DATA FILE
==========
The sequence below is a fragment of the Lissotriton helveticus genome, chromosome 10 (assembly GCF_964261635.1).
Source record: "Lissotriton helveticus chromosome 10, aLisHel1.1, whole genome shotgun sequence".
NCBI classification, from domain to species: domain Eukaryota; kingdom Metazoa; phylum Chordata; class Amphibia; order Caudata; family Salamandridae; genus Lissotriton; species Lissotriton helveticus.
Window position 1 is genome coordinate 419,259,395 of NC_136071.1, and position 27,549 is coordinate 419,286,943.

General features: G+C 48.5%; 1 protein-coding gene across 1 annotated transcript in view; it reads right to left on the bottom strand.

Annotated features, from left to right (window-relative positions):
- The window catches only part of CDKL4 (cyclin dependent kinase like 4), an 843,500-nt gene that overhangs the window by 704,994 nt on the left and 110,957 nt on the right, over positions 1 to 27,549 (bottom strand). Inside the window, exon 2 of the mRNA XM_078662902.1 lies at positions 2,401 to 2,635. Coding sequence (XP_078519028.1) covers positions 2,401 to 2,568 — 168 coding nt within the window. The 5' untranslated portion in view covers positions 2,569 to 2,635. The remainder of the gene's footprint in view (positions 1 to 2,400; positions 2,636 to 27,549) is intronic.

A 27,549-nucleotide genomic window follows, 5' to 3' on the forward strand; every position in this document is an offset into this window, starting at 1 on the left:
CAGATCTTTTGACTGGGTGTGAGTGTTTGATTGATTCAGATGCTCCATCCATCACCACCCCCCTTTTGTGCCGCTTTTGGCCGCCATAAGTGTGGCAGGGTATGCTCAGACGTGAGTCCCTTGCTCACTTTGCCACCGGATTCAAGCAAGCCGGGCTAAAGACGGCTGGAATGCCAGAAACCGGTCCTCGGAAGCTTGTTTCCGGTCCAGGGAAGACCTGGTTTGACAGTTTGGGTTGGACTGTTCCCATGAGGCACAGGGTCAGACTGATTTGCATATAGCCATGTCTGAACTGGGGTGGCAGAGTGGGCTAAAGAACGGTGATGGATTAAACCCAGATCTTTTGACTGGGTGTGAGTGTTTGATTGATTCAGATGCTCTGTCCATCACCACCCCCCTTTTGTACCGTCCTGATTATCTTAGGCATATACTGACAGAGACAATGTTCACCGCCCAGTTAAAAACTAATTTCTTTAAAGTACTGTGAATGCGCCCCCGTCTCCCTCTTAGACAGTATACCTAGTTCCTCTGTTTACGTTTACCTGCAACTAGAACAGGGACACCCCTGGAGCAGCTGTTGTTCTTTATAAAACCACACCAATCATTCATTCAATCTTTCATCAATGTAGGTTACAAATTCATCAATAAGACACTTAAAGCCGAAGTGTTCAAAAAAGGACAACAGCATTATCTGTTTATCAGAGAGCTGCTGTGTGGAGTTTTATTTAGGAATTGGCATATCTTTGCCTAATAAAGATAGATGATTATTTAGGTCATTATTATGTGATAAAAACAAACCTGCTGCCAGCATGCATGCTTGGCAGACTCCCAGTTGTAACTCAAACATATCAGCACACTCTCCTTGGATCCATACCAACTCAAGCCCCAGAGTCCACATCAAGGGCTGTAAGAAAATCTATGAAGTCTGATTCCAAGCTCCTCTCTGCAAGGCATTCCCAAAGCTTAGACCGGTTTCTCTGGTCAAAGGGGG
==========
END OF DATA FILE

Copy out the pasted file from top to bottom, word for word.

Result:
The sequence below is a fragment of the Lissotriton helveticus genome, chromosome 10 (assembly GCF_964261635.1).
Source record: "Lissotriton helveticus chromosome 10, aLisHel1.1, whole genome shotgun sequence".
NCBI classification, from domain to species: domain Eukaryota; kingdom Metazoa; phylum Chordata; class Amphibia; order Caudata; family Salamandridae; genus Lissotriton; species Lissotriton helveticus.
Window position 1 is genome coordinate 419,259,395 of NC_136071.1, and position 27,549 is coordinate 419,286,943.

General features: G+C 48.5%; 1 protein-coding gene across 1 annotated transcript in view; it reads right to left on the bottom strand.

Annotated features, from left to right (window-relative positions):
- The window catches only part of CDKL4 (cyclin dependent kinase like 4), an 843,500-nt gene that overhangs the window by 704,994 nt on the left and 110,957 nt on the right, over positions 1 to 27,549 (bottom strand). Inside the window, exon 2 of the mRNA XM_078662902.1 lies at positions 2,401 to 2,635. Coding sequence (XP_078519028.1) covers positions 2,401 to 2,568 — 168 coding nt within the window. The 5' untranslated portion in view covers positions 2,569 to 2,635. The remainder of the gene's footprint in view (positions 1 to 2,400; positions 2,636 to 27,549) is intronic.

A 27,549-nucleotide genomic window follows, 5' to 3' on the forward strand; every position in this document is an offset into this window, starting at 1 on the left:
CAGATCTTTTGACTGGGTGTGAGTGTTTGATTGATTCAGATGCTCCATCCATCACCACCCCCCTTTTGTGCCGCTTTTGGCCGCCATAAGTGTGGCAGGGTATGCTCAGACGTGAGTCCCTTGCTCACTTTGCCACCGGATTCAAGCAAGCCGGGCTAAAGACGGCTGGAATGCCAGAAACCGGTCCTCGGAAGCTTGTTTCCGGTCCAGGGAAGACCTGGTTTGACAGTTTGGGTTGGACTGTTCCCATGAGGCACAGGGTCAGACTGATTTGCATATAGCCATGTCTGAACTGGGGTGGCAGAGTGGGCTAAAGAACGGTGATGGATTAAACCCAGATCTTTTGACTGGGTGTGAGTGTTTGATTGATTCAGATGCTCTGTCCATCACCACCCCCCTTTTGTACCGTCCTGATTATCTTAGGCATATACTGACAGAGACAATGTTCACCGCCCAGTTAAAAACTAATTTCTTTAAAGTACTGTGAATGCGCCCCCGTCTCCCTCTTAGACAGTATACCTAGTTCCTCTGTTTACGTTTACCTGCAACTAGAACAGGGACACCCCTGGAGCAGCTGTTGTTCTTTATAAAACCACACCAATCATTCATTCAATCTTTCATCAATGTAGGTTACAAATTCATCAATAAGACACTTAAAGCCGAAGTGTTCAAAAAAGGACAACAGCATTATCTGTTTATCAGAGAGCTGCTGTGTGGAGTTTTATTTAGGAATTGGCATATCTTTGCCTAATAAAGATAGATGATTATTTAGGTCATTATTATGTGATAAAAACAAACCTGCTGCCAGCATGCATGCTTGGCAGACTCCCAGTTGTAACTCAAACATATCAGCACACTCTCCTTGGATCCATACCAACTCAAGCCCCAGAGTCCACATCAAGGGCTGTAAGAAAATCTATGAAGTCTGATTCCAAGCTCCTCTCTGCAAGGCATTCCCAAAGCTTAGACCGGTTTCTCTGGTCAAAGGGGG